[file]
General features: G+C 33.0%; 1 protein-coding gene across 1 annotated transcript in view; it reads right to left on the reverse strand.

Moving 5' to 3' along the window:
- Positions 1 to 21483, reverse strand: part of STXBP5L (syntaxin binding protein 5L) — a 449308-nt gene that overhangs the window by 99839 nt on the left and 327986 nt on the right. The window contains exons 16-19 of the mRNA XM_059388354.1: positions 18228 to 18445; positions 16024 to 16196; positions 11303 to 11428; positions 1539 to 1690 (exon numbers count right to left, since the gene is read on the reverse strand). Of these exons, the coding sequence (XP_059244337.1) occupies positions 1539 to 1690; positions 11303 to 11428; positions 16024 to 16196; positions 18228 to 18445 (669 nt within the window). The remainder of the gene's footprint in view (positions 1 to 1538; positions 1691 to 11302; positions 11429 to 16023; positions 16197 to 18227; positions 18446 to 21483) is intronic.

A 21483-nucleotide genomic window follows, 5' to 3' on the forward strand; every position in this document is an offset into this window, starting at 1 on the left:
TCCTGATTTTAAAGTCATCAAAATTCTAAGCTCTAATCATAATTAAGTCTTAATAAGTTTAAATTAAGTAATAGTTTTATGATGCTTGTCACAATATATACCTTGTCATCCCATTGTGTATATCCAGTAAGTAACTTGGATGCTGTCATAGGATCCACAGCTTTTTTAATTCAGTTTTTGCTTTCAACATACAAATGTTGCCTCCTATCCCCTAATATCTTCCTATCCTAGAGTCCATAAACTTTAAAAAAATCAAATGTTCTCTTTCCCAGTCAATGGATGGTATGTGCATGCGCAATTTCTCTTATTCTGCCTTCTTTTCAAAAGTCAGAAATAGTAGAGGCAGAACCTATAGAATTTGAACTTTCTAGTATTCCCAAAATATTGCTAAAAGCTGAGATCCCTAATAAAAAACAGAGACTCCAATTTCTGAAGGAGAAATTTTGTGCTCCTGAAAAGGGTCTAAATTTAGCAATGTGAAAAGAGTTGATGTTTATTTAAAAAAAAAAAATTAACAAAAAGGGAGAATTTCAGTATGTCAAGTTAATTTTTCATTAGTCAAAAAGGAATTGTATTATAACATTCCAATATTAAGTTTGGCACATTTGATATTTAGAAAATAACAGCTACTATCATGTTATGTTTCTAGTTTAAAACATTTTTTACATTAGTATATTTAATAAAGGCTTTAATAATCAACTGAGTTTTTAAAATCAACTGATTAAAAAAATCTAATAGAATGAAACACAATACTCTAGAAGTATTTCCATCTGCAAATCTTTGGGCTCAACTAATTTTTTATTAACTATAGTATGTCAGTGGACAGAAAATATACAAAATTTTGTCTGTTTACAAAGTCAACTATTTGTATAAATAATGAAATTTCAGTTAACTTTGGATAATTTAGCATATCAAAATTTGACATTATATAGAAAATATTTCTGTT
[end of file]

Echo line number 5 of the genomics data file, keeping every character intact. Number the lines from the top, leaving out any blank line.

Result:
TCCTGATTTTAAAGTCATCAAAATTCTAAGCTCTAATCATAATTAAGTCTTAATAAGTTTAAATTAAGTAATAGTTTTATGATGCTTGTCACAATATATACCTTGTCATCCCATTGTGTATATCCAGTAAGTAACTTGGATGCTGTCATAGGATCCACAGCTTTTTTAATTCAGTTTTTGCTTTCAACATACAAATGTTGCCTCCTATCCCCTAATATCTTCCTATCCTAGAGTCCATAAACTTTAAAAAAATCAAATGTTCTCTTTCCCAGTCAATGGATGGTATGTGCATGCGCAATTTCTCTTATTCTGCCTTCTTTTCAAAAGTCAGAAATAGTAGAGGCAGAACCTATAGAATTTGAACTTTCTAGTATTCCCAAAATATTGCTAAAAGCTGAGATCCCTAATAAAAAACAGAGACTCCAATTTCTGAAGGAGAAATTTTGTGCTCCTGAAAAGGGTCTAAATTTAGCAATGTGAAAAGAGTTGATGTTTATTTAAAAAAAAAAAATTAACAAAAAGGGAGAATTTCAGTATGTCAAGTTAATTTTTCATTAGTCAAAAAGGAATTGTATTATAACATTCCAATATTAAGTTTGGCACATTTGATATTTAGAAAATAACAGCTACTATCATGTTATGTTTCTAGTTTAAAACATTTTTTACATTAGTATATTTAATAAAGGCTTTAATAATCAACTGAGTTTTTAAAATCAACTGATTAAAAAAATCTAATAGAATGAAACACAATACTCTAGAAGTATTTCCATCTGCAAATCTTTGGGCTCAACTAATTTTTTATTAACTATAGTATGTCAGTGGACAGAAAATATACAAAATTTTGTCTGTTTACAAAGTCAACTATTTGTATAAATAATGAAATTTCAGTTAACTTTGGATAATTTAGCATATCAAAATTTGACATTATATAGAAAATATTTCTGTT